The nation’s mayors have called for $4 billion in a Energy and Environmental Block Grant to help cities combat global warming. The announcement was made at the Winter Meeting of The U.S. Conference of Mayors.
“Cities are on the frontlines of climate change with mayors leading the way. But we can’t do it alone. We need the federal
government to be a real partner with us on the issues of climate protection and achieving energy independence. That is
why we are proposing an Energy and Environmental Block Grant,” said Conference President and Trenton, NJ Mayor
Douglas H. Palmer.
The block grant would provide funding directly to cities and urban counties for programs that improve community energy efficiency, reduce carbon emissions and decrease the nation’s dependence on foreign oil.
According to the release, some cities have already created innovative programs to fight global warming without any support from the federal government:
- Austin, TX Mayor Will Wynn promoting wind energy and plug-in hybrids.
- Charlotte, NC Mayor Patrick McCrory building mass transit and engaging his community on smart land use planning.
- Carmel, IN Mayor James Brainard promoting fuel efficiency, hydrogen cars, and massive tree plantings.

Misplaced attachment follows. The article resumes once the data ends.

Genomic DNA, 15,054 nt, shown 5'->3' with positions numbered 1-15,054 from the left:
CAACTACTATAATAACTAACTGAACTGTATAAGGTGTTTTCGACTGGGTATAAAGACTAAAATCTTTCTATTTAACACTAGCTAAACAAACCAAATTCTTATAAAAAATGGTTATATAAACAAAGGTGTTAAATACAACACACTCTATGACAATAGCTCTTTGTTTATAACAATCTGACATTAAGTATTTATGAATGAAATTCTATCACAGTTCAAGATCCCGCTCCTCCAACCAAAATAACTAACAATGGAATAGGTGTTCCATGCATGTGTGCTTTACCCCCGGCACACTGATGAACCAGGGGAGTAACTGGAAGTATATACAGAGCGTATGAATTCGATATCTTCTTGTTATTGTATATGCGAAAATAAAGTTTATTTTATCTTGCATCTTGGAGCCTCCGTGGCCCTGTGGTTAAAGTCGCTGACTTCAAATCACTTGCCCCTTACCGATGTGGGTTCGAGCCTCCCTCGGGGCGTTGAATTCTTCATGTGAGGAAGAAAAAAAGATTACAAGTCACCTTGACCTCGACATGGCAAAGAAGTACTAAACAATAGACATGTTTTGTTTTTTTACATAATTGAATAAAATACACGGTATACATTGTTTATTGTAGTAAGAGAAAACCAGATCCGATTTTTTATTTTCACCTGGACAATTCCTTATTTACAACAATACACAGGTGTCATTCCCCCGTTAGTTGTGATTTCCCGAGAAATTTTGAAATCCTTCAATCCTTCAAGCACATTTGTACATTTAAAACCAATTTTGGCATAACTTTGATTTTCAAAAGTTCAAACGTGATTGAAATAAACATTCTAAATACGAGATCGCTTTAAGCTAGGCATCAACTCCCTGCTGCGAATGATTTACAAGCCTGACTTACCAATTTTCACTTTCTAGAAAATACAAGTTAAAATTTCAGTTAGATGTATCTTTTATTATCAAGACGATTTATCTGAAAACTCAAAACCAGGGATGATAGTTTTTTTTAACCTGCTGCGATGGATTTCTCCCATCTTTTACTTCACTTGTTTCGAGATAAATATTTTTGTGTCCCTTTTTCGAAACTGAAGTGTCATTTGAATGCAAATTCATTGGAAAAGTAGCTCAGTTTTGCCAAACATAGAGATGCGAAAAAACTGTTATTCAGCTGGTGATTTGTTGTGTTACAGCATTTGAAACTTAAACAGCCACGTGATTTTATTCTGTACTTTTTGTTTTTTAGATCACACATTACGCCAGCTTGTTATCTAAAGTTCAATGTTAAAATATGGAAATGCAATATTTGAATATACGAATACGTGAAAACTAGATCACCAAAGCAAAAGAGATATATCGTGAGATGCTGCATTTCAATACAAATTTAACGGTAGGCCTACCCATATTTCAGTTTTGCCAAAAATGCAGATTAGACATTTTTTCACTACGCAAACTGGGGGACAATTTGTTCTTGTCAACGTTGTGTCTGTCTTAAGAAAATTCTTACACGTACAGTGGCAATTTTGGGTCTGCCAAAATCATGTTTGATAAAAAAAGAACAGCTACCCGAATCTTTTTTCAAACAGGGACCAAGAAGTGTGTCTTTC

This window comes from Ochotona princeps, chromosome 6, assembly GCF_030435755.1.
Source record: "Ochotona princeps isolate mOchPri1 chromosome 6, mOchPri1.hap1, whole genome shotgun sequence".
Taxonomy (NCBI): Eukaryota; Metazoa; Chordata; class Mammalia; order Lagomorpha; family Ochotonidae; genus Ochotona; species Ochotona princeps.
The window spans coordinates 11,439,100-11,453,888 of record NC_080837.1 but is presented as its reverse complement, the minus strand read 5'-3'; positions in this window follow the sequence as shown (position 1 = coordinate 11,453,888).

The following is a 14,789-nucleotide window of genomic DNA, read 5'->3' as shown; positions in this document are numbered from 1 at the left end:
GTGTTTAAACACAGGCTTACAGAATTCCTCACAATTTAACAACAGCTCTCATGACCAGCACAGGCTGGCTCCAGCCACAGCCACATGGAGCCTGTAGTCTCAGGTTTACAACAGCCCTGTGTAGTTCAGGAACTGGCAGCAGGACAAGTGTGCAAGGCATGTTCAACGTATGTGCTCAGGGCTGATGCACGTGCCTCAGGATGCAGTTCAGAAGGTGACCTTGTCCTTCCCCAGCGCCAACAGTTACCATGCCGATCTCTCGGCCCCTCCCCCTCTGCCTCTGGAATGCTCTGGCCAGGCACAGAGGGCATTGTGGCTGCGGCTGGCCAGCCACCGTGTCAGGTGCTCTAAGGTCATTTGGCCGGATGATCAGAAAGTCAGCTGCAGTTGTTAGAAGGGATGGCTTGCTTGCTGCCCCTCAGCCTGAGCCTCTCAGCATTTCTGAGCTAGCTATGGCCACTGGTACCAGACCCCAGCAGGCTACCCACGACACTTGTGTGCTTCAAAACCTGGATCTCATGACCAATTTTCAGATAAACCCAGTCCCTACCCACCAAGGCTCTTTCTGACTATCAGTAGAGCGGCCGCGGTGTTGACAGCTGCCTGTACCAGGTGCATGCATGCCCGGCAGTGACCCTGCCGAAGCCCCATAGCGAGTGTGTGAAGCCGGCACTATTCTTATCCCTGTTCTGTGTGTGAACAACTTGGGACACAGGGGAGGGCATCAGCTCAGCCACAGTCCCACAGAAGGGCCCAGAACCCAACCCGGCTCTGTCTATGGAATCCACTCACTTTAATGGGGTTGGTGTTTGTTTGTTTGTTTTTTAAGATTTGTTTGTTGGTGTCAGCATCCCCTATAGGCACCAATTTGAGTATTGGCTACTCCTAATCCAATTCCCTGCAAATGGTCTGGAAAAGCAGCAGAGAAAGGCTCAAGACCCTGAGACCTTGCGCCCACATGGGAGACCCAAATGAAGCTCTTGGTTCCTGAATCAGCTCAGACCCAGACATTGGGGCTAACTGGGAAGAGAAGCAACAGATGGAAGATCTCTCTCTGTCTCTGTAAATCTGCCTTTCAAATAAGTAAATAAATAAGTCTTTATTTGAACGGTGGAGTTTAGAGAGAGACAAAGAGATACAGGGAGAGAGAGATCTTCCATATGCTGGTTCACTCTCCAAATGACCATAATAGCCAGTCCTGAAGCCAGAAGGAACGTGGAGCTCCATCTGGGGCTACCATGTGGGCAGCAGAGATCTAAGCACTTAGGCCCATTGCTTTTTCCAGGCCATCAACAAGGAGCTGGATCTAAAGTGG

More than 372 mayors from all 50 states, plus the District of Columbia, have signed onto the U.S. Mayors
Climate Protection Agreement, led by Seattle Mayor Greg Nickels, where mayors have pledged to take actions to cut their
emissions in line with the Kyoto Protocols.
The mayors also outlined three requests of Congress:
- Establish a national cap on greenhouse gas emissions and a flexible market-based system of tradable allowances
for emitting industries;
- Pass climate-friendly energy and transportation policies; create funding and incentives to help cities in their
efforts to curb emissions; and
- Create funding and incentives to help cities in their effort to curb emissions.